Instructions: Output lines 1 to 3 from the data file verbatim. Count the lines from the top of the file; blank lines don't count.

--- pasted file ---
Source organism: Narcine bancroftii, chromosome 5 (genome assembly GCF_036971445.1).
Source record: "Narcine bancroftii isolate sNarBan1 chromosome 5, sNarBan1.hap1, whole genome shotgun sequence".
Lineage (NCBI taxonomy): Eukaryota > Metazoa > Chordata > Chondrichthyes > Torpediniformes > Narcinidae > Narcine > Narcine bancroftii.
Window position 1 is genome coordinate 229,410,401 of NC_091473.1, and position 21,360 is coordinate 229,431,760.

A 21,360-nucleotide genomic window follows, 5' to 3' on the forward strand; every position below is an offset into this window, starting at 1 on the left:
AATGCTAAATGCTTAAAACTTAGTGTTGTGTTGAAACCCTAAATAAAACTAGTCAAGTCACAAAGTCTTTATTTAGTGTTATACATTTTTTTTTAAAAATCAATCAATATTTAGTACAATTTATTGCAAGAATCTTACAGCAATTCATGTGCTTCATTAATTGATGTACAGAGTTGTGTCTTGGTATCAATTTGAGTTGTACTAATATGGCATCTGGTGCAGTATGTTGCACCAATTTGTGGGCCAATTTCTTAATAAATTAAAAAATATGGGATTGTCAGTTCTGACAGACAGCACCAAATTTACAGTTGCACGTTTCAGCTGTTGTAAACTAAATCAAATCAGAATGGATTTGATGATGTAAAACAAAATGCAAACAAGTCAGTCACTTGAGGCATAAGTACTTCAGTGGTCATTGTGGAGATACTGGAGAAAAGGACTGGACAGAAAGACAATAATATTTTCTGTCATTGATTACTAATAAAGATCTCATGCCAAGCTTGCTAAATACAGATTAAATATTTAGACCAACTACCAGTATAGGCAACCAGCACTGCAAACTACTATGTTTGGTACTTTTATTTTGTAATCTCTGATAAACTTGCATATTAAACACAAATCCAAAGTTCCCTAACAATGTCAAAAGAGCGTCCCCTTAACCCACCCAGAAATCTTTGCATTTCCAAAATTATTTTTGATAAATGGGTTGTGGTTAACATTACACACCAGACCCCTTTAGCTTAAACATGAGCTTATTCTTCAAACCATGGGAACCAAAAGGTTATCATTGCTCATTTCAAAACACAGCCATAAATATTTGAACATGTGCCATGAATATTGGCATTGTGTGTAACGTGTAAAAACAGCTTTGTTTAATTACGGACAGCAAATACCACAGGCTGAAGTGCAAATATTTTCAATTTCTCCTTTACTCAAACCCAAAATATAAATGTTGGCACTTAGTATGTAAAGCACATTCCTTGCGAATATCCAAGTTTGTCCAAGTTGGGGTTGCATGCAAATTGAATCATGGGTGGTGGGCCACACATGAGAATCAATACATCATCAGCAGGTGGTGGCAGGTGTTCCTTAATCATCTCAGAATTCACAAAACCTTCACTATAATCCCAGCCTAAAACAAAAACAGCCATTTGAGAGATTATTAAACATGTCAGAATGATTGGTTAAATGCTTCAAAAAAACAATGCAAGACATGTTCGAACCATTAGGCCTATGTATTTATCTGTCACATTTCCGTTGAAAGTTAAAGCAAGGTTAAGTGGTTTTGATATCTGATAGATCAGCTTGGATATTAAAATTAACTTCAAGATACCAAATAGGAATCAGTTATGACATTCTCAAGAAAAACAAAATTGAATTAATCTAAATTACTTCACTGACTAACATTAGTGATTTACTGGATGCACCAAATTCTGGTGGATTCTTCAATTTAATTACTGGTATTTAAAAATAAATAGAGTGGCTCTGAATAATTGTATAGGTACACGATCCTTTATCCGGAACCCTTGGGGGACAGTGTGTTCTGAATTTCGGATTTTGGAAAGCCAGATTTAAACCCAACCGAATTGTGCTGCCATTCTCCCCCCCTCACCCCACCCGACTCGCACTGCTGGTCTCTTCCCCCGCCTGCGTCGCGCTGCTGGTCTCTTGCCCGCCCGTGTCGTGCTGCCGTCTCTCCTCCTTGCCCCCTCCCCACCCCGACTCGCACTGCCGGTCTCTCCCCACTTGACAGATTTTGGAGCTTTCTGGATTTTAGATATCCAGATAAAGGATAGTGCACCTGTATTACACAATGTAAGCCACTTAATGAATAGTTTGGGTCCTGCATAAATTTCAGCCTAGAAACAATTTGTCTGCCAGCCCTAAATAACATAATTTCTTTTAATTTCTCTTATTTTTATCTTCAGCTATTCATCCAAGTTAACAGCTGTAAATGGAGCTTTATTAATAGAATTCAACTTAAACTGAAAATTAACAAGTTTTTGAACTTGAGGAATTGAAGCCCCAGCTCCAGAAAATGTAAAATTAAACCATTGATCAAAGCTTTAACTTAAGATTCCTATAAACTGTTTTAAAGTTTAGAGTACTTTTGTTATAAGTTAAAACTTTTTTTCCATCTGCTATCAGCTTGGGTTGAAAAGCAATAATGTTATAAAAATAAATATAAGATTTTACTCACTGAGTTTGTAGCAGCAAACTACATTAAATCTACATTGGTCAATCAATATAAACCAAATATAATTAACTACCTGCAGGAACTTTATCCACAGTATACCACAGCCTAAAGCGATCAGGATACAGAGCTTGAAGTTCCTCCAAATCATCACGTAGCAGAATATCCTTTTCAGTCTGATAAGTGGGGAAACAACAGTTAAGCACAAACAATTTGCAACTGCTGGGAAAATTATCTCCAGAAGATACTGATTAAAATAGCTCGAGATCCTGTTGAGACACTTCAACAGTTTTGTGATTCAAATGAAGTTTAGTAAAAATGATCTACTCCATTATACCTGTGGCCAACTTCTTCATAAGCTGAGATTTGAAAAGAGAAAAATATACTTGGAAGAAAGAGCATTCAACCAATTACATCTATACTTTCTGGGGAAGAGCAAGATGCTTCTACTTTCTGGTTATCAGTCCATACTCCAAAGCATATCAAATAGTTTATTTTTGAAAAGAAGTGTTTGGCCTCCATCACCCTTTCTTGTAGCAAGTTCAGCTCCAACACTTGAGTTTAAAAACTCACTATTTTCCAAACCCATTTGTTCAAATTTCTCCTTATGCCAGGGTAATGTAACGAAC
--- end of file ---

Source organism: Narcine bancroftii, chromosome 5 (genome assembly GCF_036971445.1).
Source record: "Narcine bancroftii isolate sNarBan1 chromosome 5, sNarBan1.hap1, whole genome shotgun sequence".
Lineage (NCBI taxonomy): Eukaryota > Metazoa > Chordata > Chondrichthyes > Torpediniformes > Narcinidae > Narcine > Narcine bancroftii.